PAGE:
RMS Olympic

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RMS Olympic liner launched in 1910, history and images.

CLASS

LINER

LAUNCHED

OCTOBER 20th 1910

BUILT

HARLAND & WOLFF / BELFAST / IRELAND

WEIGHT

45,324 TONS

LENGTH

882 FEET

WIDTH

92 FEET

SPEED

21 KNOTS

PROPELLERS

3 - 1 CENTER - 16 FEET / 2 - OUTSIDE - 23 FEET

ENGINES

COMBINATION OF TRIPLE EXPANSION RECIPROCATING PISTON ENGINES AND STEAM TURBINE - 46,000 HP


Cunard’s two 31,500-ton liners Lusitania and Mauretania began a new era in shipbuilding. In response to these ships, the White Star Line’s managing director Bruce Ismay and Lord Pirrie of the shipbuilders Harland & Wolff, designed an even larger class of liner. The first two of these ships, Olympic and Titanic, were built side by side, with the third Britannic following three years later. Olympic was the largest ship in the world at that time, designed for comfort and luxury. Her slow service speed of 21 knots meant she would take a full day longer to cross the Atlantic than the Cunard liners that had a service speed of 25 knots.

Olympic and Titanic image

Olympic’s maiden voyage from Southampton - New York began June 14th 1911. She had to be returned to Harland & Wolff for repairs after colliding with the British cruiser Hawke on her fifth departure from Southampton. That collision damaged Olympic to an extent two of her watertight compartments were flooded. The loss of her sister ship Titanic in 1912, led to Olympic being returned to Harland &Wolff for a second time so her safety features could be modified. The most extensive part of that refit was having her double skinned bottom and bulkheads extended to above the waterline. These modifications also saw Olympic equipped with enough lifeboats to accommodate all the passengers and crew. With the work complete, her volume increased to 46,359 tons.

Olympic launch image

The British Admiralty requisitioned Olympic to serve as a troopship in 1915. During her 22nd troop-carrying voyage in May 1918, she was attacked by the German submarine U-103. Olympic’s captain made a sharp turn to avoid the torpedo and set a course to ram the submarine. The following collision gave U-103 no chance of survival. As these large troopships had to keep moving to evade submarine attacks, the American escorting destroyer Davis was given the task of picking up the submarines survivors. Olympic’s return to Harland & Wolff after the war saw her interiors restored and boilers converted to oil burning. The completion of that work allowed her to be returned to the Southampton - New York run June 25th 1920.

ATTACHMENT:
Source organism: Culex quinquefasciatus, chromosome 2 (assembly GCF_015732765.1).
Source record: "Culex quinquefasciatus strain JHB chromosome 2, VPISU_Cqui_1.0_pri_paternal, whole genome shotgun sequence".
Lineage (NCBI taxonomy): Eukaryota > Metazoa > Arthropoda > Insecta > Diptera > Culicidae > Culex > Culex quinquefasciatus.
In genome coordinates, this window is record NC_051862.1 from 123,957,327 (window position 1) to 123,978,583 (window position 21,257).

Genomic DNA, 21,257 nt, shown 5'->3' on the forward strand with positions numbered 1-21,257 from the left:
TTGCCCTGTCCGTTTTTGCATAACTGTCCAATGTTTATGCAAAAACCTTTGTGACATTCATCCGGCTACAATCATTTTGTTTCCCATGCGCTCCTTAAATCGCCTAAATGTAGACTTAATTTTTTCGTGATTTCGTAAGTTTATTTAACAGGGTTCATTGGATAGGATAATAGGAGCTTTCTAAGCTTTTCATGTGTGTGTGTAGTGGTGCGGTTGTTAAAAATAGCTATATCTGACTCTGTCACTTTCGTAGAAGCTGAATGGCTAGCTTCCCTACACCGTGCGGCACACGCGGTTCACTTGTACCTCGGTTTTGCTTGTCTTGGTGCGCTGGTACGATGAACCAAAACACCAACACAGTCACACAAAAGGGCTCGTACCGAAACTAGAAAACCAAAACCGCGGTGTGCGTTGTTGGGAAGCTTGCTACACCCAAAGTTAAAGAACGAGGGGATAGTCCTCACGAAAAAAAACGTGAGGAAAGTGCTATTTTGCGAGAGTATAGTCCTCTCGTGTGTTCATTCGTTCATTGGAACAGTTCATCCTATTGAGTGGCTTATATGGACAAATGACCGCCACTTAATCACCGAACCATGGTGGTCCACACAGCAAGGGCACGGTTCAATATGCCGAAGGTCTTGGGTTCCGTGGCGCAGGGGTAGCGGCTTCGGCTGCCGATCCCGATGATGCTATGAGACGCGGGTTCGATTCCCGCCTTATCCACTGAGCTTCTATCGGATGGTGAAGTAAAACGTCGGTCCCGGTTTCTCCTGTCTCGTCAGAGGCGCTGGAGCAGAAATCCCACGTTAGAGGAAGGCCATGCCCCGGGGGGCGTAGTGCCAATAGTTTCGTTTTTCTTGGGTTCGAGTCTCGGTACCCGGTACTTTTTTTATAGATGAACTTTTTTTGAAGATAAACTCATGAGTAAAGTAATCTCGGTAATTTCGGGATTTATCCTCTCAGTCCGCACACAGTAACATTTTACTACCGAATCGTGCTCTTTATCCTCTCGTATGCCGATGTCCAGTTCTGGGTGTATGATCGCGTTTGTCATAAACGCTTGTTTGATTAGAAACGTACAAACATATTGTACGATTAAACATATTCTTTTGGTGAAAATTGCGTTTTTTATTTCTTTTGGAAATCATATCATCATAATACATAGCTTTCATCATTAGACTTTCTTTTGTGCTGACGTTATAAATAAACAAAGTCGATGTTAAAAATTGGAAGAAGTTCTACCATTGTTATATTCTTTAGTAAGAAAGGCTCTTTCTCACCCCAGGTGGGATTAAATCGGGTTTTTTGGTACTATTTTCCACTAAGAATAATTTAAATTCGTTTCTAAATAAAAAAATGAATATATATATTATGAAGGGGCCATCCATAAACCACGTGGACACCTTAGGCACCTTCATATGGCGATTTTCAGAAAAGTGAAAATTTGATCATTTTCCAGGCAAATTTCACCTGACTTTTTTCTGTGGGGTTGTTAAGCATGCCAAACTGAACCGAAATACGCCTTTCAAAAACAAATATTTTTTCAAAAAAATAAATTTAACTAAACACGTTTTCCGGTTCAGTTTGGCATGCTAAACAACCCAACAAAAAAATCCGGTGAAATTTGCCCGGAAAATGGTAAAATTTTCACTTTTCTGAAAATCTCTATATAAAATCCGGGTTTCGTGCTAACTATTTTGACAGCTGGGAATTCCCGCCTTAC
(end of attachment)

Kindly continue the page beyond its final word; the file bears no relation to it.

RMS Olympic in port image

Olympic became part of the newly formed Cunard / White Star Line May 10th 1934. On her first voyage for the new company, she collided with the Nantucket Lightship while steaming through heavy fog. That incident caused the death of seven people. The excess of ships created by the merger of the two companies led to their older liners being sold off. Olympic was laid up at Southampton next to Mauretania in April 1935 so her fixtures and fittings could be sold at auction. Many of those items were bought for the White Swan Hotel in the town of Alnwick / England. Olympic was partially dismantled at Jarrow/England before her remains were towed to Inverkeithing/Scotland for the scrapping to be completed September 19th 1937.

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